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The Heinous Attack on The Penis of Atatürk’s Horse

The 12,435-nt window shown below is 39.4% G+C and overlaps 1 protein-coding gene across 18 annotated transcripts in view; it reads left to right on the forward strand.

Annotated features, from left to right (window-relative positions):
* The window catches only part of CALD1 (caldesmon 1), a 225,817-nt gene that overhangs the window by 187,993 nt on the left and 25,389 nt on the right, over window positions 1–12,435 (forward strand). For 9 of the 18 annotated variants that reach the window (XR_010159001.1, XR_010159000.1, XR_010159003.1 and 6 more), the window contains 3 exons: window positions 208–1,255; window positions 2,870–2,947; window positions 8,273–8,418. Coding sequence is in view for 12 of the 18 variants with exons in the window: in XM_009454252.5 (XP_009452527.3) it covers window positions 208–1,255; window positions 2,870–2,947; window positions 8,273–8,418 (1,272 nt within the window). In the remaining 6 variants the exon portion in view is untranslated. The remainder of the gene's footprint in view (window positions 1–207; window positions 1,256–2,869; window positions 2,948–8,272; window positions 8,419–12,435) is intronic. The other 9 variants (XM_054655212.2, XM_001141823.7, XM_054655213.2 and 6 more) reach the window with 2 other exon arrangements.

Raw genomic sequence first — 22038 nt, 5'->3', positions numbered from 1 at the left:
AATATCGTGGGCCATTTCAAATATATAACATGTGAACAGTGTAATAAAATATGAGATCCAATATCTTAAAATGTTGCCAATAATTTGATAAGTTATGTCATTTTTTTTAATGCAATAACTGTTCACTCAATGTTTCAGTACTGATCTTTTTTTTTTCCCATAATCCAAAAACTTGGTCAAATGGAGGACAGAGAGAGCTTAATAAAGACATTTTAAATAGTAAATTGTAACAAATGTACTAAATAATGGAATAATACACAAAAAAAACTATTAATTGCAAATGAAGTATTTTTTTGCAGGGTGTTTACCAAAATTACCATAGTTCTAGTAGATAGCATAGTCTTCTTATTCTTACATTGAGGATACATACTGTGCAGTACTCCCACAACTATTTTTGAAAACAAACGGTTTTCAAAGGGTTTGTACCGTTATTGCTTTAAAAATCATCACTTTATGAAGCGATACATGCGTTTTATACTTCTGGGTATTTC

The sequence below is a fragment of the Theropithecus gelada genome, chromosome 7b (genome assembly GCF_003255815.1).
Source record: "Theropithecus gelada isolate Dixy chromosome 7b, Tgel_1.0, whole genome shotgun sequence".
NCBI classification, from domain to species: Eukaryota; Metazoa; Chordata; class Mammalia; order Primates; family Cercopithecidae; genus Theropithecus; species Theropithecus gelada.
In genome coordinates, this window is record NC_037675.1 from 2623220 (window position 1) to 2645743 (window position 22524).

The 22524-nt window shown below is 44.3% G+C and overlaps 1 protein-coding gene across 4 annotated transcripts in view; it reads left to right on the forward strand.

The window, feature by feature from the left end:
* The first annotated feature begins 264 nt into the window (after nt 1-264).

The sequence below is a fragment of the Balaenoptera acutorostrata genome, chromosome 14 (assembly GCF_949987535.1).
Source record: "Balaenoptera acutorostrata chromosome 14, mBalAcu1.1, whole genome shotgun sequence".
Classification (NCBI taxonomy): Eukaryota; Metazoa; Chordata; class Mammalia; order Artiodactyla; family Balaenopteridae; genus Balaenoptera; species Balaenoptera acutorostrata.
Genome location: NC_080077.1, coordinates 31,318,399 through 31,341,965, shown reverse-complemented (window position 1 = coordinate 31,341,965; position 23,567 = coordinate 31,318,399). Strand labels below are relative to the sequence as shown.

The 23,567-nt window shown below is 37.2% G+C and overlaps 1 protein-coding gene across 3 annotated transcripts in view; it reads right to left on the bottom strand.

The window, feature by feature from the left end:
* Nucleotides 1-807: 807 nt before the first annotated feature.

[Originally published in Turkish Daily News] You really shouldn’t miss this. Last week, the head of the CHP (People’s Republican Party) in the city of Denizli, Mr. Ali Kavak, unveiled yet another heinous attack on our secular Republic and its founder. He, with all seriousness, posed in front of cameras with a photo of the statue of M. Kemal Atatürk that rests at the center of his city. “As you see,” he said, “the penis of the horse that Atatürk sits on has been broken.” Then he moved on to disclose the wicked plan behind this blasphemy: “We think that the AKP (Justice and Development Party) cadres have broken the penis,” he asserted, “the mindset which covers our women’s heads with scarves is now attacking artworks!” Daily Hürriyet made this a headline story: “The shocking debate on Atatürk’s statue.” According to the Hürriyet reporter, the head of the AKP in the city, who is also the mayor, flatly denied the accusation. “This is totally untrue,” he said, and added, “we have found this controversy embarrassing.” He also showed the photos of the statue from 2004 to prove that the alleged overextended circumcision had never taken place. Bizarre Crimes The Hürriyet reporter also spoke to the sculptor of the Atatürk-on-the-horse statue, Dr. Tamer Başoğlu, who is also the former dean of the Mimar Sinan Art Faculty. “I made the statue with my own hands,” he confirmed, “and I find these allegations bizarre.” Yes, this incident is totally bizzare. Even if the AKP people were closet Islamists trying to turn Turkey into another Iran, as many CHP folks fantasize, they would probably not start by castrating the horses of Atatürk statues. But such obsessions about the country’s founder and the “attacks” against him never fade away from the Turkish public scene. About a month ago, yet another branch of the AKP, the one in Kuşadası, was accused for “insulting Atatürk” by putting up a poster of him in a local meeting and, then, taking it down. This “crime” was unveiled by the media, and the public prosecutors started an investigation. Soon, it turned out that the strings that carried the huge poster of the Supreme Leader were not strong enough, and, during the meeting, one of them broke. “That’s why we had to remove the half-hanging poster,” explained the accused AKP local representative, İbrahim Üstün. “We really had no bad intentions.” Having been a Turkish citizen for more than three decades, I have seen zillions of such cases that point to a fundamental problem our nation has: We have elevated Atatürk to a god-like figure, and this national cult of personality drives us irrational and narrow-minded. There is no doubt that he was a great leader who deserves gratitude and respect. But that should be in the way that Americans respect George Washington, not the North Koreans worship Kim Il Sung. “You are in the heavens, my Atatürk! You are watching us from the skies! You have never gone away. You are the one who decides our destiny. You delivered us from death and slavery. You are the one who gives us life!” This poem, written by a 12-year old young female student named Ecem, won the “Atatürk Poetry Contest” held in one of the primary schools of Istanbul this year. Such contests are held every year in all schools throughout the country and similar poems float around. No big surprise: The Turkish education system is designed to raise not critically thinking but uncritically obeying citizens. Now, from all that, I have drawn two conclusions. The first one is that when you look at the debates in Turkey on “Islam versus secularism,” you should note that the “secularism” here has its own religious components that derive from the cult of the Supreme Leader. In that sense, Turkey can even be defined as “theocratic” to some extent. In the neighboring Iran, the theocracy is based on Islam, and the Ayatollahs who claim to have authority over its interpretation enjoy exclusive political power. In Turkey, we instead have a secular priesthood — the state institutions who claim to have authority over the interpretation of Atatürk — which, again, usurp the people’s political sovereignty. To be fair, our “theocracy” is much softer and less palpable than that of Iran, but it is still an obstacle to democracy. Cartoons and Zealots My second conclusion is about the zeal that “secular” Kemalist Turks show while defending their objects of veneration. Their intolerance to any real or perceived challenge to Atatürk (and even the horses in his statues!), combined with their deep-seated belief in the existence of heinous conspiracies against him, very much resemble another trouble in this part of the world: Furious Muslims who can’t stand to hear or see anything critical about Islam. These religious and the secular believers can apparently be not too different from each other in defending what they see as sacred. Then perhaps the zealotry of those extremist Muslims might be coming from not necessarily the core teachings of Islam, as many Westerners readily presume these days, but the deep-seated belief in eastern societies in absolute truths, absolute rulers and absolute obedience. Let me give you a hint: We know how harshly some Muslims reacted to the cartoons of Prophet Mohammed. How do you think Kemalists would respond if there were similar cartoons of Atatürk? I really can’t tell — because I have never seen one.
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